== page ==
Standard form contracts have long been thought to be, well, standard. One size for all. A long and distinguished line of commentary has convincingly explained why mass contracts, like mass products, are standardized, what benefits uniformity brings to business and even to consumers, and why a take-it-or-leave method of negotiating them is inevitable.
But a recent empirical line of scholarship has begun to cast doubt on that idée fixe. Standard form contracts, the new perspective suggests, are uniform in paper but personalized in practice. They are handed equally to all customers, but they merely serve as baseline for what some scholars previously called “tailored forgiveness.” In the shadow of boilerplate contracts, businesses exercise discretion and negotiate with individual parties specific accommodations and other variations from the text.
This conjecture—that standard form contracts are in fact adjusted individually—has now received powerful empirical support from Manisha Padi, but with a twist. Against the earlier theoretical accounts, which viewed discretionary variations from one-sided “adhesion” contracts as good news, Padi’s account is more troubling. She finds that the negotiated variations from the standard terms indeed offer some relief from harsh consequences, but are not distributed evenly or fairly across consumers. Businesses reserve these accommodations to select groups among their clientele. To whom are these discretionary benefits directed? Not surprising, to those who need them least. To the more affluent consumers.
Padi’s forthcoming law review article is based on her earlier empirical work, which looked at mortgage loan modifications during the financial meltdown of the early 2000’s. Borrowers who fell behind on their debt payments—who breached their promise to repay—faced the risk of foreclosure. Lenders had the unambiguous contractual rights to foreclose and liquidate the homes, but they exercised these rights selectively and with personalized discretion. After all, lenders, too, stood to lose from foreclosure, recouping only a fraction of each loan in the ensuing fire sales. They therefore often agreed to modify the loans, avert liquidation, and afford the borrowers more manageable payment plans. Padi’s data shows that foreclosure avoidance occurred more often in the more affluent neighborhoods. She estimates the magnitude of the dollar loss poorer borrowers suffered by not being granted the same reprieve.
Padi recognizes (albeit in a footnote) that we don’t know the reasons for these disparities. Maybe more affluent borrowers are also more capable of demonstrating a realistic path for repayment. Or maybe they are more likely to fight foreclosure tooth and nail with every legal means and inflict higher enforcement costs on the banks. But, in truth, it doesn’t matter. What we see is a form of regressive distribution of a specific benefit—the benefit of tailored contractual modification. Those least likely to recover from personal financial ruin are also least likely to be offered a rescue plan.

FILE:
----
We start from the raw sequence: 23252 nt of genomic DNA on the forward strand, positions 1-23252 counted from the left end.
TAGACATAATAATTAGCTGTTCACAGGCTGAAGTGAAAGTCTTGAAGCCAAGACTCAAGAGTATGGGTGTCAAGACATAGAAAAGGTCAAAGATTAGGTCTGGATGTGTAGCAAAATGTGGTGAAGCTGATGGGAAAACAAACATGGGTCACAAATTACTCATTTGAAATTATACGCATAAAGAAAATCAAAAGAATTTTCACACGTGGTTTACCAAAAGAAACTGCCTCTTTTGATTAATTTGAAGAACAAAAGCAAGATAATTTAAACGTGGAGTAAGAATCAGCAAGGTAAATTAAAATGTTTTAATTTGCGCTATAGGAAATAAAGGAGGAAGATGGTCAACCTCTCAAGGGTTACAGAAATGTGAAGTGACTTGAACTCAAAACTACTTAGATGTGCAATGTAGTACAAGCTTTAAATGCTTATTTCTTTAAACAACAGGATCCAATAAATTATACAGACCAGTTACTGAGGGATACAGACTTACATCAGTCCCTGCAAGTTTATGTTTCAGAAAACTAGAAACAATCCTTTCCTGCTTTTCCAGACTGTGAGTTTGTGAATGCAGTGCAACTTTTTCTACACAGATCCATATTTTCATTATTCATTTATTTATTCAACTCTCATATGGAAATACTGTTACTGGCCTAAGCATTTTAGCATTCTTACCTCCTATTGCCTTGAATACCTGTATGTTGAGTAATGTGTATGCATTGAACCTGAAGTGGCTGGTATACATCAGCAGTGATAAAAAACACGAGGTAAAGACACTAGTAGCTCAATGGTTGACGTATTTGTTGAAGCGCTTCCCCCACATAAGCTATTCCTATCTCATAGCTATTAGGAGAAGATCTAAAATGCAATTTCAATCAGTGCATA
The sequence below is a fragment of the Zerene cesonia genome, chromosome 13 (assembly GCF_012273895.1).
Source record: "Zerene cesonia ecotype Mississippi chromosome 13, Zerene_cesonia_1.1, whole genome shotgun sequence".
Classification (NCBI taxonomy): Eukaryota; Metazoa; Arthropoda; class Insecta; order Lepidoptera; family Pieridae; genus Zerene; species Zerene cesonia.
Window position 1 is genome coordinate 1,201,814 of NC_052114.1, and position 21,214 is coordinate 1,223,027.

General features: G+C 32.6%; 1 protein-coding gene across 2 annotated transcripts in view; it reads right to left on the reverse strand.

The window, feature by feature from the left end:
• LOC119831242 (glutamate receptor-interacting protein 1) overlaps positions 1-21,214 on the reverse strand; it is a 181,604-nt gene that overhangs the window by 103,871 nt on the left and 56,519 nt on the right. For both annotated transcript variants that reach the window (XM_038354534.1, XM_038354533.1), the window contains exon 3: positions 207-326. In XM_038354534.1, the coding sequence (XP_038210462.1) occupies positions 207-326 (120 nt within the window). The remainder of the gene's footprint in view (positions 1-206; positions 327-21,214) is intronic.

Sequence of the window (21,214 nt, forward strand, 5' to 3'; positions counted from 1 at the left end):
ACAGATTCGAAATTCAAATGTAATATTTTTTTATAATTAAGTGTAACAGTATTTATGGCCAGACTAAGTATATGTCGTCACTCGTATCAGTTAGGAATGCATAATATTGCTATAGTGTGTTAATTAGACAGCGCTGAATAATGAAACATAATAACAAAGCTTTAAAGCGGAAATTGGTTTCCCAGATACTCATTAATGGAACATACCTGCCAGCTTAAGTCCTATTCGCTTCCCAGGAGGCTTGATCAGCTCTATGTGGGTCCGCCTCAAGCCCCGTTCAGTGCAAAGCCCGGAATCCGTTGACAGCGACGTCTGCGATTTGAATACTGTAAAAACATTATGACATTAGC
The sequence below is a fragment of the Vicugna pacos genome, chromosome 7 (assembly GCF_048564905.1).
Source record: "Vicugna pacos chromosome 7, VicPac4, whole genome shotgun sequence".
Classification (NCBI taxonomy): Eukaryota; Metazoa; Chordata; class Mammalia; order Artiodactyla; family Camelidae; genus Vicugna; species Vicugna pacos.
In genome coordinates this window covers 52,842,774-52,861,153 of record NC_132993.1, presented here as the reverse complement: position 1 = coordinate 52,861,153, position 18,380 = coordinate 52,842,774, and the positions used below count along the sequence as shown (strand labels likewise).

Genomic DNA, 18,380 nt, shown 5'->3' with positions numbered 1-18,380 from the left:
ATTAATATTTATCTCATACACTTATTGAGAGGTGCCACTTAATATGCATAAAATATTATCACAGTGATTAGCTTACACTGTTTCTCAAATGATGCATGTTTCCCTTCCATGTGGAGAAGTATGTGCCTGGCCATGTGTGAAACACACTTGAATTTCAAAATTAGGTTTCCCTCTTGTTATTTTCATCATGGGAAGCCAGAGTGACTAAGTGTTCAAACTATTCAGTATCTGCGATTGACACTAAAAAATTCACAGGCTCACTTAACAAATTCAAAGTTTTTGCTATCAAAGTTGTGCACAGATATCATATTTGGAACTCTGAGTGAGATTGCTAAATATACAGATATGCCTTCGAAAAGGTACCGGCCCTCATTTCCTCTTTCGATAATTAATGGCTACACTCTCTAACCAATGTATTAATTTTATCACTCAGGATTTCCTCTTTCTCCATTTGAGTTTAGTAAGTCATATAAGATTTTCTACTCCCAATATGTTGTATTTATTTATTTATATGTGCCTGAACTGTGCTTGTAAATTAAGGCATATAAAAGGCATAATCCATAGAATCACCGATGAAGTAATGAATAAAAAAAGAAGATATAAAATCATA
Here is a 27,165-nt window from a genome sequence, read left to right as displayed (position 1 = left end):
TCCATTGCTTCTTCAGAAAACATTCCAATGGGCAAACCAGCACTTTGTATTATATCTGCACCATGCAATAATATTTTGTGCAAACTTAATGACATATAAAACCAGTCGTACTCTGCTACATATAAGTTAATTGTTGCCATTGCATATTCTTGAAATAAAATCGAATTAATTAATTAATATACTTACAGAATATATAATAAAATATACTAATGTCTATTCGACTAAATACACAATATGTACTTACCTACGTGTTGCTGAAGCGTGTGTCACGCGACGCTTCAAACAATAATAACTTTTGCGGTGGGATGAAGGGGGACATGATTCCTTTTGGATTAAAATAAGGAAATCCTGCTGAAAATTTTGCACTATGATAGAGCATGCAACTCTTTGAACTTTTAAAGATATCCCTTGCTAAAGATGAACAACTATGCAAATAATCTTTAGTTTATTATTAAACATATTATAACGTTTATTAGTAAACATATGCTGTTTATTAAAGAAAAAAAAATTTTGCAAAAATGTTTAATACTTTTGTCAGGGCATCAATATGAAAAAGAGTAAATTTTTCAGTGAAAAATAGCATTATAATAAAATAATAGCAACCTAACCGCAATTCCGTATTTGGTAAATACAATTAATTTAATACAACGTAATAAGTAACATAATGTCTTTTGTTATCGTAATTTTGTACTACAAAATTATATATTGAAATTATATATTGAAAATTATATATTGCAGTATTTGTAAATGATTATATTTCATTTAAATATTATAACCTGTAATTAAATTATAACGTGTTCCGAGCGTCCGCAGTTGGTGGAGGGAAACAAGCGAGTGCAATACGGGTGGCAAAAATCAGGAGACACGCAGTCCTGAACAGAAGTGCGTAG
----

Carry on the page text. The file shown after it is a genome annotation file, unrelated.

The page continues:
This pattern, Padi thinks, must be occurring in other consumer contract sectors. Businesses are negotiating with their customers discretionary treatments beyond the contractual rights, but are (probably) distributing them unequally. Indeed, Meirav Furth-Matzkin found in a (yet unpublished) field study that retail stores accept returned merchandize even when shoppers do not abide by the uniform return policy, but that such extra-contractual privileges are distributed unequally across shoppers, favoring whiter and more affluent consumers.
Padi’s insight of post-contractual inequality illustrates a far broader distribution paradox in society. The pattern is familiar. It starts with the enactment of a protective program, to address the hardships people encounter. It offers some benefits or grants access to open resources. But access is not exercised equally. The benefits of the program are enjoyed disproportionately by those who need them less—those more sophisticated who better identify and know how to deploy the programs. Elsewhere, I labeled this phenomenon “the paradox of access justice” and showed that it occurs more often than we realize, with harsh regressive consequences. Governments, for example, provide subsidized insurance that benefits wealthier people; Disclosure schemes which aim to make people more informed and thus more protected are used more effectively by the educated, younger, healthier, and wealthier recipients of the information. In short, many pro-consumer programs have unintended regressive effect.
What, then, can be done about post-contractual inequality? Padi proposes an information-based reform. Governments should require lenders to report patterns of loan modifications, so as to identify the inequality. And do what? Well, unfortunately not much. They might be able to pressure banks to institute more progressive loan programs, or, in extreme cases, sue for violations of civil rights. Or maybe (this is a bit quixotic) trigger reputational sanctions. In the end, it is hard to find a solution because the inequality of tailored standard contracts is yet another artifact of the injustice of poverty. The poor buy worse products at higher prices with more risks and less insurance. And they also—it is important to realize—are disfavored in their post-contractual treatment.